Weather is certainly one factor contributing to this year's higher pm2.5 - last year Chiang Mai experienced higher than usual rainfall during January, which helped improve early season air quality. However, it is unlikely to be the only reason for the increase we have seen this year.
We do know the burn ban started later this year (March 1 vs. February 21), however our data does not show any significant reduction in pm2.5 levels during the ban. In fact most of the highest pollution days occur while the burn ban is in place.
The honest answer is we still don't really know all of the underlying factors contributing to the smoke problem. Building a more extensive network of pollution sensors can help, and in the future we should be able to combine this with satellite data to get a more complete picture.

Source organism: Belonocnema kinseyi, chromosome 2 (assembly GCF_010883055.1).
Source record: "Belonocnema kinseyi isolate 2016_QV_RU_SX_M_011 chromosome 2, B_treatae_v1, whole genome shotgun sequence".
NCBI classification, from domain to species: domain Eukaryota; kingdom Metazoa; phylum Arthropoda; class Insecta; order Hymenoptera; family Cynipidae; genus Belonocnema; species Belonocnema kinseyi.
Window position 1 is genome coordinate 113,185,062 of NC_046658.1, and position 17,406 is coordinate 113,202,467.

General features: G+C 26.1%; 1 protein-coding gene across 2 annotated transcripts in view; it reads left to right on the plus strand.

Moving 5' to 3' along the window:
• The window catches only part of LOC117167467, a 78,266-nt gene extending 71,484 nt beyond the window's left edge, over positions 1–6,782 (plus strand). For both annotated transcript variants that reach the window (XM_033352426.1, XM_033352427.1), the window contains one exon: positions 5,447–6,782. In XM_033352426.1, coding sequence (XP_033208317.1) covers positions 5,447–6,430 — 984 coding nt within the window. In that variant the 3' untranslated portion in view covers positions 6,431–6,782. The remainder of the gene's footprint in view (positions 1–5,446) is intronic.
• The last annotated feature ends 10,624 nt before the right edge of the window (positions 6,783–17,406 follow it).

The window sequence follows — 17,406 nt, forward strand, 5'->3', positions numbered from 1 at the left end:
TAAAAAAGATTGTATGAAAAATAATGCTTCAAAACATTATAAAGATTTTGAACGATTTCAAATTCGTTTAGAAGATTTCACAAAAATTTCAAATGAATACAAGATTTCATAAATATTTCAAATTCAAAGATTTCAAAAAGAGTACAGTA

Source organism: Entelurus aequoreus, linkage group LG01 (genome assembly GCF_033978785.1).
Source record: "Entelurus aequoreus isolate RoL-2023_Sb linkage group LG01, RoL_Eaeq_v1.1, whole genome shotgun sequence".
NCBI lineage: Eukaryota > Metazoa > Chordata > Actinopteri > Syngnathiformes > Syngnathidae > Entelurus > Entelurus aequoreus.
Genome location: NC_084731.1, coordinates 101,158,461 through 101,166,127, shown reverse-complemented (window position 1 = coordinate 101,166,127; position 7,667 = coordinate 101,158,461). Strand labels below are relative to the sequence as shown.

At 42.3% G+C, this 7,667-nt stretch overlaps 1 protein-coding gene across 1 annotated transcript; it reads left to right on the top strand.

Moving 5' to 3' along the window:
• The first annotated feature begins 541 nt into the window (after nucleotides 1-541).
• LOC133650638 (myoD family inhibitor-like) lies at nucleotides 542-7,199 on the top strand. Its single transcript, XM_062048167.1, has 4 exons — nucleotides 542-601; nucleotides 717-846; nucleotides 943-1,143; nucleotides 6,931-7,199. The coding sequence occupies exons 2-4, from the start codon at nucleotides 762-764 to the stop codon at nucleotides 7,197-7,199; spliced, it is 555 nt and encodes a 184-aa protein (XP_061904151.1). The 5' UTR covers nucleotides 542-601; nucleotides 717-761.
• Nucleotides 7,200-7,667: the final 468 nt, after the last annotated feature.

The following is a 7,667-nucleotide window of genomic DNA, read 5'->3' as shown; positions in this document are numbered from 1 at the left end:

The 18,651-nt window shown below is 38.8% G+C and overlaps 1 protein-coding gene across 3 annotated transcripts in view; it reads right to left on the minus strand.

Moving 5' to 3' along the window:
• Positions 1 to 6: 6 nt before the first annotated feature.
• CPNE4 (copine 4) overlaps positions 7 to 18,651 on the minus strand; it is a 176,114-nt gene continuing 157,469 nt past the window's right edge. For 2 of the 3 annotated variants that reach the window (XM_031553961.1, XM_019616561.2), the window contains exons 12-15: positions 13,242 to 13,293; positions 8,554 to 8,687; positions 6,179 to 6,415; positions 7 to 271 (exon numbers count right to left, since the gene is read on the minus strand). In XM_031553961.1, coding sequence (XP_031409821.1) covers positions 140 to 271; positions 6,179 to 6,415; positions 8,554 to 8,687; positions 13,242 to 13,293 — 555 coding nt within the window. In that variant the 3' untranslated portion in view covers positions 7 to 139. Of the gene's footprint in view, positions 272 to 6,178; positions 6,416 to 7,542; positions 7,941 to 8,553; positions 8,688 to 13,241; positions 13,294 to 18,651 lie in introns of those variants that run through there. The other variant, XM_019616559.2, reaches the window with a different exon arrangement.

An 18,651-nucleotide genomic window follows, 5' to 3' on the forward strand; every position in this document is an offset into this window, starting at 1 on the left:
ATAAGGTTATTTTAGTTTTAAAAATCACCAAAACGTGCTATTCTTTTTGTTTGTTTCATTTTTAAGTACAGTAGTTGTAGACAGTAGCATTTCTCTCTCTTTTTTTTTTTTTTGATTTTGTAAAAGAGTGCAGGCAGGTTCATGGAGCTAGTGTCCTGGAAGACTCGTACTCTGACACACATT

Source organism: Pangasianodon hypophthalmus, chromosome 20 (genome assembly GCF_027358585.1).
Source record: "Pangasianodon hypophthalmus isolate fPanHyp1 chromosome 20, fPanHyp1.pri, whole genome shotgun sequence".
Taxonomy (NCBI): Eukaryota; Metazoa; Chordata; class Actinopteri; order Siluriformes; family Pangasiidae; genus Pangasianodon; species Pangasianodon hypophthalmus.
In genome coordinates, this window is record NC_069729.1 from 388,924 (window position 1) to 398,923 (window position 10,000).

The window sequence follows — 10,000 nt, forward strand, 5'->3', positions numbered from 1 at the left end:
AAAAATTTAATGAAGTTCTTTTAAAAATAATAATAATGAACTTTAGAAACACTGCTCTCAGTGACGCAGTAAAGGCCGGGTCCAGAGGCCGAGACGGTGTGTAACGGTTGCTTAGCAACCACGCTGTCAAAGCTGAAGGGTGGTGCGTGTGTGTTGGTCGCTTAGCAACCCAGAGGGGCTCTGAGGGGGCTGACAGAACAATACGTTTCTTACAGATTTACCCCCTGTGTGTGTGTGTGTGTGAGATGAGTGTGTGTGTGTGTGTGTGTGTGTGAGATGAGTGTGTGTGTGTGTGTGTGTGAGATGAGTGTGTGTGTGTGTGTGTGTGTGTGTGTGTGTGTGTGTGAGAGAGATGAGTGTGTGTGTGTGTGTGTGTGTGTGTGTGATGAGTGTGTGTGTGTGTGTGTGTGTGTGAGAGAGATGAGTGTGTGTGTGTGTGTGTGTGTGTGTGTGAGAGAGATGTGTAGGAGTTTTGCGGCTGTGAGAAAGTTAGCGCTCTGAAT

We'll report back at the end of the smoke season for a definitive 2018 vs. 2017 number.
How did we calculate this number?
The data used for this calculation comes from the two government stations which report pm2.5 data - City Hall and Yuppaj.
We took daily 24hour average pm2.5 values for each station and averaged them, so for each day we get an average pm2.5 value. The "Cumulative pm2.5 days" shown on the y-axis of the chart is simply the sum of each day's pm2.5 value added over time. This let's us determine the total accumulated pollution during the season, which is what's important for your lungs.